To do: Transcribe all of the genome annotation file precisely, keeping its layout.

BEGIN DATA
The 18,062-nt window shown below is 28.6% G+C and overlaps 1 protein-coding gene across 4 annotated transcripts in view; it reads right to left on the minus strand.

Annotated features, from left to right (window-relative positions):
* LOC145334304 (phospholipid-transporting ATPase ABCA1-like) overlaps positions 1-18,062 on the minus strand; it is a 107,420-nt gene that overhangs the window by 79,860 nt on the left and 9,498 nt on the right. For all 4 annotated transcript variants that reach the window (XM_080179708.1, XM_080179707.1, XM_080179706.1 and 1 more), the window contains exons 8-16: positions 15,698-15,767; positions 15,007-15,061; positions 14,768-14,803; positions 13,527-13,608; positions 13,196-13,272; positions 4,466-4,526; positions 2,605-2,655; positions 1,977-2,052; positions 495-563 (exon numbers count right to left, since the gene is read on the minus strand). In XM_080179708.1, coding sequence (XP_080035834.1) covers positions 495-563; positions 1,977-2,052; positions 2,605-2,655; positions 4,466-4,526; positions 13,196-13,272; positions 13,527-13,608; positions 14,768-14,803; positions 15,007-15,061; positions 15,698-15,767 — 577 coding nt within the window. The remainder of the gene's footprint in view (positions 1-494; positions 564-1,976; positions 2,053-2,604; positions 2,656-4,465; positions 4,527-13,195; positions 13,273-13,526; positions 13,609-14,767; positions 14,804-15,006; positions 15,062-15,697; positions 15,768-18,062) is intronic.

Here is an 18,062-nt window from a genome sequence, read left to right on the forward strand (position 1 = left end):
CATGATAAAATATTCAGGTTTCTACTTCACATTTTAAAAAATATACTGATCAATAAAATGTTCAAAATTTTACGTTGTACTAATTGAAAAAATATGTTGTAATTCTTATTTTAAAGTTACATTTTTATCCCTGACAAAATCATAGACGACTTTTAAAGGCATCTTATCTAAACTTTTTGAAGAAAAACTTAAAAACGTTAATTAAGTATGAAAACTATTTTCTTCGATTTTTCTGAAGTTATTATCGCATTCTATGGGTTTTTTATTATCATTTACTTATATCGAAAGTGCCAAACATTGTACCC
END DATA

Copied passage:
The 18,062-nt window shown below is 28.6% G+C and overlaps 1 protein-coding gene across 4 annotated transcripts in view; it reads right to left on the minus strand.

Annotated features, from left to right (window-relative positions):
* LOC145334304 (phospholipid-transporting ATPase ABCA1-like) overlaps positions 1-18,062 on the minus strand; it is a 107,420-nt gene that overhangs the window by 79,860 nt on the left and 9,498 nt on the right. For all 4 annotated transcript variants that reach the window (XM_080179708.1, XM_080179707.1, XM_080179706.1 and 1 more), the window contains exons 8-16: positions 15,698-15,767; positions 15,007-15,061; positions 14,768-14,803; positions 13,527-13,608; positions 13,196-13,272; positions 4,466-4,526; positions 2,605-2,655; positions 1,977-2,052; positions 495-563 (exon numbers count right to left, since the gene is read on the minus strand). In XM_080179708.1, coding sequence (XP_080035834.1) covers positions 495-563; positions 1,977-2,052; positions 2,605-2,655; positions 4,466-4,526; positions 13,196-13,272; positions 13,527-13,608; positions 14,768-14,803; positions 15,007-15,061; positions 15,698-15,767 — 577 coding nt within the window. The remainder of the gene's footprint in view (positions 1-494; positions 564-1,976; positions 2,053-2,604; positions 2,656-4,465; positions 4,527-13,195; positions 13,273-13,526; positions 13,609-14,767; positions 14,804-15,006; positions 15,062-15,697; positions 15,768-18,062) is intronic.

Here is an 18,062-nt window from a genome sequence, read left to right on the forward strand (position 1 = left end):
CATGATAAAATATTCAGGTTTCTACTTCACATTTTAAAAAATATACTGATCAATAAAATGTTCAAAATTTTACGTTGTACTAATTGAAAAAATATGTTGTAATTCTTATTTTAAAGTTACATTTTTATCCCTGACAAAATCATAGACGACTTTTAAAGGCATCTTATCTAAACTTTTTGAAGAAAAACTTAAAAACGTTAATTAAGTATGAAAACTATTTTCTTCGATTTTTCTGAAGTTATTATCGCATTCTATGGGTTTTTTATTATCATTTACTTATATCGAAAGTGCCAAACATTGTACCC